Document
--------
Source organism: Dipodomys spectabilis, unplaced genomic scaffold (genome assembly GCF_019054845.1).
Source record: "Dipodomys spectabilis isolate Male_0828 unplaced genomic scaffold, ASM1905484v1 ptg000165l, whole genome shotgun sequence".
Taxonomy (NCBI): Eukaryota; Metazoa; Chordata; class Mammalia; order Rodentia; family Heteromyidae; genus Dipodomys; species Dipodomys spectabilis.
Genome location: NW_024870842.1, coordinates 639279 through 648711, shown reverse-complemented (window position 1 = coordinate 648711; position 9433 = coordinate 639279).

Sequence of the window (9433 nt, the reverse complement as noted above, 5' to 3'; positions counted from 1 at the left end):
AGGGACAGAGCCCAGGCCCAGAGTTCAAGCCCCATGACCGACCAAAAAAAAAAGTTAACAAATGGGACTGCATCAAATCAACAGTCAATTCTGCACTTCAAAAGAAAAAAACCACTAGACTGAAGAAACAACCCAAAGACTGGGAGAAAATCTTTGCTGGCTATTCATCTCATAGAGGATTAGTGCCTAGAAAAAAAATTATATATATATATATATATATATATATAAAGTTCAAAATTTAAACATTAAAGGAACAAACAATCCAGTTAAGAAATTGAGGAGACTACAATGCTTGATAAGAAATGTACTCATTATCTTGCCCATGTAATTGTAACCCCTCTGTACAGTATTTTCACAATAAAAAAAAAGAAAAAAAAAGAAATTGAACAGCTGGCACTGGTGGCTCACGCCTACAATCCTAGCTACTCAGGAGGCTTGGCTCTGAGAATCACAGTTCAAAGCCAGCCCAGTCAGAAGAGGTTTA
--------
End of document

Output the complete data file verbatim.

Source organism: Dipodomys spectabilis, unplaced genomic scaffold (genome assembly GCF_019054845.1).
Source record: "Dipodomys spectabilis isolate Male_0828 unplaced genomic scaffold, ASM1905484v1 ptg000165l, whole genome shotgun sequence".
Taxonomy (NCBI): Eukaryota; Metazoa; Chordata; class Mammalia; order Rodentia; family Heteromyidae; genus Dipodomys; species Dipodomys spectabilis.
Genome location: NW_024870842.1, coordinates 639279 through 648711, shown reverse-complemented (window position 1 = coordinate 648711; position 9433 = coordinate 639279).

Sequence of the window (9433 nt, the reverse complement as noted above, 5' to 3'; positions counted from 1 at the left end):
AGGGACAGAGCCCAGGCCCAGAGTTCAAGCCCCATGACCGACCAAAAAAAAAAGTTAACAAATGGGACTGCATCAAATCAACAGTCAATTCTGCACTTCAAAAGAAAAAAACCACTAGACTGAAGAAACAACCCAAAGACTGGGAGAAAATCTTTGCTGGCTATTCATCTCATAGAGGATTAGTGCCTAGAAAAAAAATTATATATATATATATATATATATATATAAAGTTCAAAATTTAAACATTAAAGGAACAAACAATCCAGTTAAGAAATTGAGGAGACTACAATGCTTGATAAGAAATGTACTCATTATCTTGCCCATGTAATTGTAACCCCTCTGTACAGTATTTTCACAATAAAAAAAAAGAAAAAAAAAGAAATTGAACAGCTGGCACTGGTGGCTCACGCCTACAATCCTAGCTACTCAGGAGGCTTGGCTCTGAGAATCACAGTTCAAAGCCAGCCCAGTCAGAAGAGGTTTA